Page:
(Greek: βασιλεύς)[n 1] is a Greek term and title that has signified various types of monarchs in history. In the English-speaking world it is perhaps most widely understood to mean "king" or "emperor". The title was used by the Byzantine emperors, and has a longer history of use by sovereigns and other persons of authority in ancient Greece, as well as for the kings of modern Greece. The feminine forms are basileia (βασίλεια), basilis (βασιλίς), basilissa (βασίλισσα), or the archaic basilinna (βασιλίννα), meaning "queen" or "empress".[1]Contents1 Etymology 2 Ancient Greece2.1 Original senses encountered on clay tablets2.1.1 Basileus
Basileus
vs
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Vexillum
The vexillum (/vɛkˈsɪləm/; plural vexilla) was a flag-like object used as a military standard by units in the Ancient Roman army.Contents1 Use in Roman army 2 General and later use 3 See also3.1 In taxonomy4 ReferencesUse in Roman army[edit] The word vexillum is a diminutive of the Latin word, velum, meaning a sail, which confirms the historical evidence (from coins and sculpture) that vexilla were literally "little sails": flag-like standards. In the vexillum, the cloth was draped from a horizontal crossbar suspended from the staff. That is unlike most modern flags in which the 'hoist' of the cloth is attached directly to the vertical staff. The bearer of a vexillum was known as a vexillarius or vexillifer.[1] Just as in the case of the regimental colors or flag of Early Modern Western regiments, the vexillum was a treasured symbol of the military unit that it represented and it was closely defended in combat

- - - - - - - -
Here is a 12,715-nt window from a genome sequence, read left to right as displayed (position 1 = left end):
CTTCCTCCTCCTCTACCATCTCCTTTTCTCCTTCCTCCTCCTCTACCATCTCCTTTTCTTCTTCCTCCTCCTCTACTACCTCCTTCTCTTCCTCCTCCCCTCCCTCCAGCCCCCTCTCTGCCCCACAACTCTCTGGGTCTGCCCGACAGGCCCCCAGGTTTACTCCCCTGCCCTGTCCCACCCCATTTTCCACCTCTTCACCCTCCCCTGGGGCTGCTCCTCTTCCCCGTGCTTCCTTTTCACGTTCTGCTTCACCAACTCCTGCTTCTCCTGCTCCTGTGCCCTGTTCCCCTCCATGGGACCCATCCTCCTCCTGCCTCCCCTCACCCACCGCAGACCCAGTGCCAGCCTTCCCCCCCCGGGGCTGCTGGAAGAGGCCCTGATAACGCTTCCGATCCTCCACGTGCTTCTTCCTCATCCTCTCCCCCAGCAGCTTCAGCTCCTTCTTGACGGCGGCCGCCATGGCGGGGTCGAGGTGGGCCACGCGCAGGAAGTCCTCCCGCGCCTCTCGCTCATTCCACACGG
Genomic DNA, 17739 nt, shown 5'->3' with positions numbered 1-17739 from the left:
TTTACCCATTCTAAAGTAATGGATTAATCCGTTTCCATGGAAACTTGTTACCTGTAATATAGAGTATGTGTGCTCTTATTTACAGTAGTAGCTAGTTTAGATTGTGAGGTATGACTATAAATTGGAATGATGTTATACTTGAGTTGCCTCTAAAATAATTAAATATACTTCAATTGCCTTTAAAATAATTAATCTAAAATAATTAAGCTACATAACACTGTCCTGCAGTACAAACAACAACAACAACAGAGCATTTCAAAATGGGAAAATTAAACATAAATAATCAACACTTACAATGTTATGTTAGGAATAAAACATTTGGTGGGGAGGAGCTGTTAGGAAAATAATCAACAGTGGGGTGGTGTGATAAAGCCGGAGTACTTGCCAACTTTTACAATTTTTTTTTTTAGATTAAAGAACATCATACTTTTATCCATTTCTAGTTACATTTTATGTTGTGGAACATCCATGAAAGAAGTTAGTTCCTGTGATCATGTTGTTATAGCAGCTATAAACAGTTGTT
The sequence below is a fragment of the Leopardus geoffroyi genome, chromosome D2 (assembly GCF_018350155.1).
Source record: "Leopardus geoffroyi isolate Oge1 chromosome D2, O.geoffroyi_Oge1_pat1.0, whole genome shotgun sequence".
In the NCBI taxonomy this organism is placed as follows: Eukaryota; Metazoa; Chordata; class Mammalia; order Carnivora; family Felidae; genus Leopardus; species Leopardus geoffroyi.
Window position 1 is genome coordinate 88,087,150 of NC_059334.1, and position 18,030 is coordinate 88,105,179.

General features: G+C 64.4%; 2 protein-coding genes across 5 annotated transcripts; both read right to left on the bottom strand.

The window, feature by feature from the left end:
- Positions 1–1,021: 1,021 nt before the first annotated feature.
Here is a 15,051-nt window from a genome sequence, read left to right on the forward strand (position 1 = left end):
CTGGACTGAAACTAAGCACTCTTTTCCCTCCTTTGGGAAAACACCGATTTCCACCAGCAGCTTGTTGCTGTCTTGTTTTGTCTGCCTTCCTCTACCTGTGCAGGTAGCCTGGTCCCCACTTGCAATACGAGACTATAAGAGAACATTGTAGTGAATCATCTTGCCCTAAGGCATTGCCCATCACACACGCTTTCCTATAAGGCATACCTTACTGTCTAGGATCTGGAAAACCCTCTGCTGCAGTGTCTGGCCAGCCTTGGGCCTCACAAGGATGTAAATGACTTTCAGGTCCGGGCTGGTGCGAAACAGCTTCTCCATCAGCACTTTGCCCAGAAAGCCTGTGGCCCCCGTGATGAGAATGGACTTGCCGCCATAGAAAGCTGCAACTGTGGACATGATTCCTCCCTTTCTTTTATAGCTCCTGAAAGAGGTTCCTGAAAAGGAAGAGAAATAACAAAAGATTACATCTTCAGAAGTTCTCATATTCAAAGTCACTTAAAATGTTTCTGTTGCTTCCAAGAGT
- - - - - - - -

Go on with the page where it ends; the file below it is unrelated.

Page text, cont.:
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Princeps
Princeps (plural: principes) is a Latin